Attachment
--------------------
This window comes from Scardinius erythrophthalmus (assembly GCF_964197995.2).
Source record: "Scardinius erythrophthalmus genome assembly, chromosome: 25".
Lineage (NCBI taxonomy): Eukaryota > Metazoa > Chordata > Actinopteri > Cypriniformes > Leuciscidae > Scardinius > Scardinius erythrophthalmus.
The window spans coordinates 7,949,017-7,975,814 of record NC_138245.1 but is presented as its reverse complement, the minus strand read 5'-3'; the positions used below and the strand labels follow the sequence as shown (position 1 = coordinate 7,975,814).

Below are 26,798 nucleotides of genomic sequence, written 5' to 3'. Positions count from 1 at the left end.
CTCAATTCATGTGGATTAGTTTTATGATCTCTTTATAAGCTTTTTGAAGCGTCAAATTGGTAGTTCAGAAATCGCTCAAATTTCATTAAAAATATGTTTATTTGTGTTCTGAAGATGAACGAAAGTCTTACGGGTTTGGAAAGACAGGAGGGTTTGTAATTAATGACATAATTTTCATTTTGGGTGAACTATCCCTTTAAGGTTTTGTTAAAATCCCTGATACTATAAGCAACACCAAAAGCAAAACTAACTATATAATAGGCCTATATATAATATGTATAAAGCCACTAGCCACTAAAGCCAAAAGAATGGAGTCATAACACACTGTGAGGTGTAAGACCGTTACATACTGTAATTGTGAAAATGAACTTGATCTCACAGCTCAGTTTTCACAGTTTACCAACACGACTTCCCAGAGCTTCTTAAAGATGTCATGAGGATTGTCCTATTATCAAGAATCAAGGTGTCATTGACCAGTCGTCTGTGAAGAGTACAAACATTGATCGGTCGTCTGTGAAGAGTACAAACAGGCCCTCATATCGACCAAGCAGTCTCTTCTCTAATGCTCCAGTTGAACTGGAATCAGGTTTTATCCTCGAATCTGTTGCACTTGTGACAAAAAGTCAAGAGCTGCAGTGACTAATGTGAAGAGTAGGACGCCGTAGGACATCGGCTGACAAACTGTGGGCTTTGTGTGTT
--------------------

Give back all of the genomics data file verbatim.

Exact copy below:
This window comes from Scardinius erythrophthalmus (assembly GCF_964197995.2).
Source record: "Scardinius erythrophthalmus genome assembly, chromosome: 25".
Lineage (NCBI taxonomy): Eukaryota > Metazoa > Chordata > Actinopteri > Cypriniformes > Leuciscidae > Scardinius > Scardinius erythrophthalmus.
The window spans coordinates 7,949,017-7,975,814 of record NC_138245.1 but is presented as its reverse complement, the minus strand read 5'-3'; the positions used below and the strand labels follow the sequence as shown (position 1 = coordinate 7,975,814).

Below are 26,798 nucleotides of genomic sequence, written 5' to 3'. Positions count from 1 at the left end.
CTCAATTCATGTGGATTAGTTTTATGATCTCTTTATAAGCTTTTTGAAGCGTCAAATTGGTAGTTCAGAAATCGCTCAAATTTCATTAAAAATATGTTTATTTGTGTTCTGAAGATGAACGAAAGTCTTACGGGTTTGGAAAGACAGGAGGGTTTGTAATTAATGACATAATTTTCATTTTGGGTGAACTATCCCTTTAAGGTTTTGTTAAAATCCCTGATACTATAAGCAACACCAAAAGCAAAACTAACTATATAATAGGCCTATATATAATATGTATAAAGCCACTAGCCACTAAAGCCAAAAGAATGGAGTCATAACACACTGTGAGGTGTAAGACCGTTACATACTGTAATTGTGAAAATGAACTTGATCTCACAGCTCAGTTTTCACAGTTTACCAACACGACTTCCCAGAGCTTCTTAAAGATGTCATGAGGATTGTCCTATTATCAAGAATCAAGGTGTCATTGACCAGTCGTCTGTGAAGAGTACAAACATTGATCGGTCGTCTGTGAAGAGTACAAACAGGCCCTCATATCGACCAAGCAGTCTCTTCTCTAATGCTCCAGTTGAACTGGAATCAGGTTTTATCCTCGAATCTGTTGCACTTGTGACAAAAAGTCAAGAGCTGCAGTGACTAATGTGAAGAGTAGGACGCCGTAGGACATCGGCTGACAAACTGTGGGCTTTGTGTGTT